Paul's Last Words
2 Timothy 4:1-18
J. R. Miller
It is the year A.D. 64, and the great apostle is lying in a damp Roman prison cell waiting for his final trial. Two charges are filed against him; one, taking part in the burning of Rome, July 19, A.D. 64; the other, treason, in attempting to change the established customs of society and weaken imperial authority. All his friends, except Luke, have forsaken him; he is becoming nerved for martyrdom; before his fate is sealed—he writes a final farewell word to Timothy. He began, "In the presence of God and of Christ Jesus, who will judge the living and the dead, and in view of his appearing and his kingdom, I give you this charge!" 2 Timothy 4:1
Life is very serious. We are always standing before God who is our Judge. Our commonest days—are judgment days. We should learn to do everything 'in the presence of God'. This makes every word and act serious. If only we were more conscious of God and of eternity—we would live better!
"Preach the Word." Timothy was not making the most of himself. He seems to have been indolent—he was not preaching with the burning ardor which should characterize a minister of Christ. Paul wished to stir him up to do better work. He charges him to preach the Word, not only in season—at the stated times of public service—but out of season, wherever and whenever he had opportunity. Many of us are not making the most of our life. We are not doing our best in our efforts to help save the world. From this Roman prison comes the call to everyone to arouse his best energies in behalf of the kingdom of Christ.
"Reprove, rebuke, exhort with all patience." The minister is to watch the souls entrusted to his care—as a shepherd watches his sheep. Perhaps a word at the right time may prevent their wandering altogether away. Yet no duty of friendship is so difficult—as that of reproof or rebuke. Too often the word of admonition is sharp, bitter, and censorious. Paul wisely adds that we need to have all patience in our exhorting or rebuking of others. Words of reproof should always be spoken in love and patience.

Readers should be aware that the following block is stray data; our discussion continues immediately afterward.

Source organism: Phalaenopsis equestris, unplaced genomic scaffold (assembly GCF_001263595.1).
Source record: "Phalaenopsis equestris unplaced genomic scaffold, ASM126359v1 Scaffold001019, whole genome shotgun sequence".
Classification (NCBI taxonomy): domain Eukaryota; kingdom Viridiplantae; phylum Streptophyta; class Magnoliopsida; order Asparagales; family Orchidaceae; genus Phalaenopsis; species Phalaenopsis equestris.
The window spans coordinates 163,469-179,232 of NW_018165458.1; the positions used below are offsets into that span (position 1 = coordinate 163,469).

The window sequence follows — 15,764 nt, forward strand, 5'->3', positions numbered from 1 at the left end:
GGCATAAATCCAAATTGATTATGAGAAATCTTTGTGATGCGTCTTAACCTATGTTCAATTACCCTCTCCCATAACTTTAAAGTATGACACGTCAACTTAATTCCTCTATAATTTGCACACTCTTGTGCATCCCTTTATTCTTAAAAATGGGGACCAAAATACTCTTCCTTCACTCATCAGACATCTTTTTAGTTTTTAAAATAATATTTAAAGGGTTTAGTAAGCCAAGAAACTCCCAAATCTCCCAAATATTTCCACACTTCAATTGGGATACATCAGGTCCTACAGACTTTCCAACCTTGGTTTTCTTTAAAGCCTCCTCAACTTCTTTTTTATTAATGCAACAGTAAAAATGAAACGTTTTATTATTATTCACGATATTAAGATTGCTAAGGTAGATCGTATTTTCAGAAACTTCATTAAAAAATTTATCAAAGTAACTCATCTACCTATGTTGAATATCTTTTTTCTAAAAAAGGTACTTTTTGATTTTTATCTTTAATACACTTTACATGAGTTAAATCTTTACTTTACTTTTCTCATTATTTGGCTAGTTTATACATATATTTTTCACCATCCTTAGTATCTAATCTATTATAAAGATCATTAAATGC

Not always do people receive graciously the simple truths of God's Word. "For the time will come when men will not put up with sound doctrine. Instead, to suit their own desires, they will gather around them a great number of teachers to say what their itching ears want to hear!" Plain, old fashioned teaching is not brilliant enough to please them. The old, old story lacks interest, and they want something new. The fault is with the hearers, not with the teachers. "Take heed how you hear," is one of the Master's wise exhortations. Of course, one should teach well. There is no excuse for being boring or dull in presenting the truths of Christianity. Paul urges Timothy to do his part with earnestness for the very reason that the people would be apt to turn away to fables, instead of listening to the old gospel.
The words of exhortation are emphasized by Paul's closing message about himself. They were his parting thoughts. Before he had spoken of Timothy—now he spoke of himself, "I am already being poured out like a drink offering, and the time has come for my departure. I have fought the good fight, I have finished the race, I have kept the faith. Now there is in store for me the crown of righteousness, which the Lord, the righteous Judge, will award to me on that day—and not only to me, but also to all who have longed for his appearing." 2 Timothy 4:6-8